14. Exploring the Cell • In the 1990s, researchers perfected a new class of microscopes that produce images by tracing the surfaces of samples with a fine probe • These scanning probe microscopes have revolutionized the study of surfaces and made it possible to observe single atoms • Unlike electron microscopes, scanning probe microscopes can operate in ordinary air and can even show samples in solution • Researchers have already used scanning probe microscopes to image DNA and protein molecules as well as a number of important biological structures

  15. Prokaryotes and Eukaryotes • Cells come in a great variety of shapes and an amazing range of sizes • Although typical cells range from 5 to 50 micrometers in diameter, the tiniest mycoplasma bacteria are only 0.2 micrometers across, so small that they are difficult to see under even the best light microscopes • In contrast, the giant amoeba Chaos chaos may be 1000 micrometers in diameter, large enough to be seen with the unaided eye as a tiny speck in pond water • Despite their differences, all cells have two characteristics in common • They are surrounded by a barrier called a cell membrane; and, at some point in their lives, they contain the molecule that carries biological information—DNA

  16. Prokaryotes and Eukaryotes • Cells fall into two broad categories, depending on whether they contain a nucleus • The nucleus (plural: nuclei) is a large membrane-enclosed structure that contains the cell's genetic material in the form of DNA • A membrane is a thin layer of material that serves as a covering or lining • The nucleus controls many of the cell's activities • Eukaryotes are cells that contain nuclei • Prokaryotes are cells that do not contain nuclei • Both words derive from the Greek words karyon, meaning “kernel,” or nucleus, and eu, meaning “true,” or pro, meaning “before” • These words reflect the idea that prokaryotic cells evolved before nuclei developed

  17. Prokaryotes  • Prokaryotic cells are generally smaller and simpler than eukaryotic cells, although there are many exceptions to this rule • Prokaryotic cells have genetic material that is not contained in a nucleus • Some prokaryotes contain internal membranes, but prokaryotes are generally less complicated than eukaryotes: • NO MEMBRANE BOUND ORGANELLES • Despite their simplicity, prokaryotes carry out every activity associated with living things • They grow, reproduce, respond to the environment, and some can even move by gliding along surfaces or swimming through liquids • The organisms we call bacteria are prokaryotes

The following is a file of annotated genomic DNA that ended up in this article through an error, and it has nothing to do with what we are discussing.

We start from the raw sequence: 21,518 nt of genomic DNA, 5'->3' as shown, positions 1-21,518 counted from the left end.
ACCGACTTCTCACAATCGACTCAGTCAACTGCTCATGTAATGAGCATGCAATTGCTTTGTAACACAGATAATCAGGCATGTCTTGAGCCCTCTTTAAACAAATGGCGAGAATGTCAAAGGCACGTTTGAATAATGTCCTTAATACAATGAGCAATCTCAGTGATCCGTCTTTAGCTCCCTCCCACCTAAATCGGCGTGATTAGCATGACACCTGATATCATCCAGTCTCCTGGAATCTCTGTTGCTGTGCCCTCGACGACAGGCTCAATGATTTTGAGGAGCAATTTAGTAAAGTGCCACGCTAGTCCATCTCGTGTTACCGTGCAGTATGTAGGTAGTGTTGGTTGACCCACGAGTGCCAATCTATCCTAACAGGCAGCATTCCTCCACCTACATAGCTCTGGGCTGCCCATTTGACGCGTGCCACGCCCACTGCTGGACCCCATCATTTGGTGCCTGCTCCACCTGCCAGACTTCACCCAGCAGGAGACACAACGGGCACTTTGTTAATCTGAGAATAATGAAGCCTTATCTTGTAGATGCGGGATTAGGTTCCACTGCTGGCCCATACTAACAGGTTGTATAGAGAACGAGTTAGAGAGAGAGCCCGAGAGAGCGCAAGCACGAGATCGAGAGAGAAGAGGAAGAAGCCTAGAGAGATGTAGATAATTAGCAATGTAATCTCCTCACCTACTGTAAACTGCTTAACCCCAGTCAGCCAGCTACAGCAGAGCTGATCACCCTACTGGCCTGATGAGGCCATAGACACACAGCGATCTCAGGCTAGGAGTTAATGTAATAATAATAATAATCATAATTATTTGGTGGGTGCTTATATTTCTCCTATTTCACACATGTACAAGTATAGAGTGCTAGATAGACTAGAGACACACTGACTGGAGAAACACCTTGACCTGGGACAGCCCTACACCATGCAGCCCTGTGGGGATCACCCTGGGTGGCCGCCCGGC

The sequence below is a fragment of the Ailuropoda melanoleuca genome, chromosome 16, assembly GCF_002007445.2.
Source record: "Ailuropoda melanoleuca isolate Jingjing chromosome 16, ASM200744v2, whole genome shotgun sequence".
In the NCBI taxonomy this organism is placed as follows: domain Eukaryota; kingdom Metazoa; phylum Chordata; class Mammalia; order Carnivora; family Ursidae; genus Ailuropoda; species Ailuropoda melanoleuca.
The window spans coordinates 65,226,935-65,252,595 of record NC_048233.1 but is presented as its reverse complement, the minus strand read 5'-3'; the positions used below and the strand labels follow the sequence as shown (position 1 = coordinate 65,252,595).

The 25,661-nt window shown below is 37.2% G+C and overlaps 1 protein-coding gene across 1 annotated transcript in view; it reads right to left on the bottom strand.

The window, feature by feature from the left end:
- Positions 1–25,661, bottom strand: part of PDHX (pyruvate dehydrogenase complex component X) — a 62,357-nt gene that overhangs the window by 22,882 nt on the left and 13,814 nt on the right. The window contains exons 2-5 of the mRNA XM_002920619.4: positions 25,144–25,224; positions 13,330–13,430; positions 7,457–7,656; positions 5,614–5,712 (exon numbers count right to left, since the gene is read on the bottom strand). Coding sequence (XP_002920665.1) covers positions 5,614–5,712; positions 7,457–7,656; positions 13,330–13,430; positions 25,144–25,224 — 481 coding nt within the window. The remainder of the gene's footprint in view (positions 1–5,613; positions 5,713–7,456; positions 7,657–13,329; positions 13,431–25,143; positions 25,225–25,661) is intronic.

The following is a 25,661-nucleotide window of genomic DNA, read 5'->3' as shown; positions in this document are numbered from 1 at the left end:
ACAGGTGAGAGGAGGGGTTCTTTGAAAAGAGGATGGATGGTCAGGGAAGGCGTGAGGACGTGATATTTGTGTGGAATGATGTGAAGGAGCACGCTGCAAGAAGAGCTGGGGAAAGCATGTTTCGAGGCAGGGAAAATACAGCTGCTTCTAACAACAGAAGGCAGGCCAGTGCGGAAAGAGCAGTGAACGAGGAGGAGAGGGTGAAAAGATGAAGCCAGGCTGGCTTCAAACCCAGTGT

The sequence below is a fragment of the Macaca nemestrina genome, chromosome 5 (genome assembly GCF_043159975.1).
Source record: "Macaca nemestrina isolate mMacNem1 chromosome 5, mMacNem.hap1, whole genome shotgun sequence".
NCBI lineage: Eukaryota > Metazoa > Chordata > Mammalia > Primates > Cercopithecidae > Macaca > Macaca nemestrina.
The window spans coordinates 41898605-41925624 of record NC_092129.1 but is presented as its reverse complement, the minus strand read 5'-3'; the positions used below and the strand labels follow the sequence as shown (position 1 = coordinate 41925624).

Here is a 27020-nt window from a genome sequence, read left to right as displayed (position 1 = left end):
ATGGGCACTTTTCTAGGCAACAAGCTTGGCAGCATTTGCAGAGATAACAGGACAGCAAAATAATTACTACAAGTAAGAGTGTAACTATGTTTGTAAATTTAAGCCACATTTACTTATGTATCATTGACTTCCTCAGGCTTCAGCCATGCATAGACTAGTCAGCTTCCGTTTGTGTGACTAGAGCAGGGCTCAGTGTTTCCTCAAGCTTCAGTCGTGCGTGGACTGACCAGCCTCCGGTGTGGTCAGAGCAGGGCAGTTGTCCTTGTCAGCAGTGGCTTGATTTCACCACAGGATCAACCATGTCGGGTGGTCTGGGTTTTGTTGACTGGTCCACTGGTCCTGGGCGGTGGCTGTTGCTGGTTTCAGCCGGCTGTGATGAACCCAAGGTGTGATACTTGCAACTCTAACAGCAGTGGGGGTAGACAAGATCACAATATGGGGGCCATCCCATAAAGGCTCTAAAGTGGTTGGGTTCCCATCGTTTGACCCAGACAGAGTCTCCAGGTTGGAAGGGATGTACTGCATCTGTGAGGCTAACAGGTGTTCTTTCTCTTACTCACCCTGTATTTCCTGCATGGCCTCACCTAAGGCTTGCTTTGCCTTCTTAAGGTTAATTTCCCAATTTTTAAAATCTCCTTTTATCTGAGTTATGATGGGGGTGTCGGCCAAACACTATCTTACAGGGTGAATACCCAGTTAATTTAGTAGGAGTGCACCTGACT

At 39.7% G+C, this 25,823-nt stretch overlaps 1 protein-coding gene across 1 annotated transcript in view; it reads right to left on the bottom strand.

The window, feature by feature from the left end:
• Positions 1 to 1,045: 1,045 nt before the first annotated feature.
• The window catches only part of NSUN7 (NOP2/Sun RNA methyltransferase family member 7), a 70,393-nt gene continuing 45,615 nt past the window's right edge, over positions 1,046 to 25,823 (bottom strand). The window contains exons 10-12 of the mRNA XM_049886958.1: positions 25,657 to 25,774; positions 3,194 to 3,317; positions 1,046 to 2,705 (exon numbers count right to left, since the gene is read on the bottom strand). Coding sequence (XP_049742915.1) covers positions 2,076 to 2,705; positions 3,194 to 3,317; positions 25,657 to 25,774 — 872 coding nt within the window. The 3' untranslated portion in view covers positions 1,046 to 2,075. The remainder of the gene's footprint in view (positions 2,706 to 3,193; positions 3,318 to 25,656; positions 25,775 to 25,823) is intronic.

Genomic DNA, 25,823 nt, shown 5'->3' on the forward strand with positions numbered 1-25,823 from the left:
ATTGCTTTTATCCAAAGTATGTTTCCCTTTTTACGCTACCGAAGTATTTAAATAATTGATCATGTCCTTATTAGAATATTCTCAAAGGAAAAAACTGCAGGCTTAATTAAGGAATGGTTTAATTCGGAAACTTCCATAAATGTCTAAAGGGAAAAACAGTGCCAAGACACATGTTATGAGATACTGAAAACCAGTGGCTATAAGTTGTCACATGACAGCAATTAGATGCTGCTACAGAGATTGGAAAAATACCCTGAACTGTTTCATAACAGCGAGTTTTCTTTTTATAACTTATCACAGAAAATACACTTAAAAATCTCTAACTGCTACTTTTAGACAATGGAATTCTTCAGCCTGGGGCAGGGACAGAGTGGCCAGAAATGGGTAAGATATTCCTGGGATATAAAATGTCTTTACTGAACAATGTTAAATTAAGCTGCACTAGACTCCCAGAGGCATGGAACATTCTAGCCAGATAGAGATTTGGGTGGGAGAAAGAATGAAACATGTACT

18. Eukaryotes  • Eukaryotic cells are generally larger and more complex than prokaryotic cells • Eukaryotic cells generally contain dozens of structures and internal membranes, and many are highly specialized: • MEMBRANE BOUND ORGANELLES • Eukaryotic cells contain a nucleus in which their genetic material is separated from the rest of the cell • Eukaryotes display great variety • Some eukaryotes live solitary lives as single-celled organisms • Others form large, multicellular organisms. Plants, animals, fungi, and protists are eukaryotes

  19. Cytoplasmic Organelles • Little organs • Specialized cellular compartments, each performing its own job to maintain the life of the cell • Membranous organelles: • Bounded by a membrane similar in composition to the plasma membranre (minus the glycocalyx) • This membrane enables them to maintain an internal environment different from that of the surrounding cytosol • Examples: • Mitochondria • Peroxisomes • Lysosomes • Endoplasmic reticulum • Golgi apparatus • Nonmembranous organelles: • Examples: • Cytoskeleton • Centrioles • Ribosomes

  20. Eukaryotic Cell Structure • In some respects, the eukaryotic cell is like a factory • The first time you look at a microscope image of a cell, the cell seems impossibly complex • Look closely at a eukaryotic cell, however, and patterns begin to emerge • To see those patterns more clearly, we'll look at some structures that are common to eukaryotic cells, shown in the figure at right • Because many of these structures act as if they are specialized organs, these structures are known as organelles, literally “little organs”

  21. Eukaryotic Cell Structure

  22. Characteristics of Cells • All cells have the same basic parts and some common functions • A generalized human cell contains the plasma membrane, the cytoplasm, and the nucleus

  23. Eukaryotic Cell Structure • Cell biologists divide the eukaryotic cell into two major parts: • Nucleus • Cytoplasm • The cytoplasm is the portion of the cell outside the nucleus • As you will see, the nucleus and cytoplasm work together in the business of life

  24. Nucleus • In the same way that the main office controls a large factory, the nucleus is the control center of the cell • The nucleus contains nearly all the cell's DNA and with it the coded instructions for making proteins and other important molecules • The structure of the nucleus is shown in the figure at right

  25. THE NUCLEUS • The nucleus is the control center of the cell and contains the cellular DNA • Most cells have only one nucleus, but very large cells may be multinucleate • Presence of more than one nucleus usually signifies that a larger-than-usual cytoplasmic mass must be regulated • All body cells except mature red blood cells (anucleate) have nuclei • The nucleus is larger than the cytoplasmic organelles • It has three regions: • Nuclear envelope (membrane) • Nucleoli • Chromatin

  26. Nucleus

  27. Nuclear Envelope • The nucleus is surrounded by a nuclear envelope composed of two membranes • The nuclear envelope is dotted with thousands of nuclear pores, which allow material to move into and out of the nucleus • Like messages, instructions, and blueprints moving in and out of a main office, a steady stream of proteins, RNA, and other molecules move through the nuclear pores to and from the rest of the cell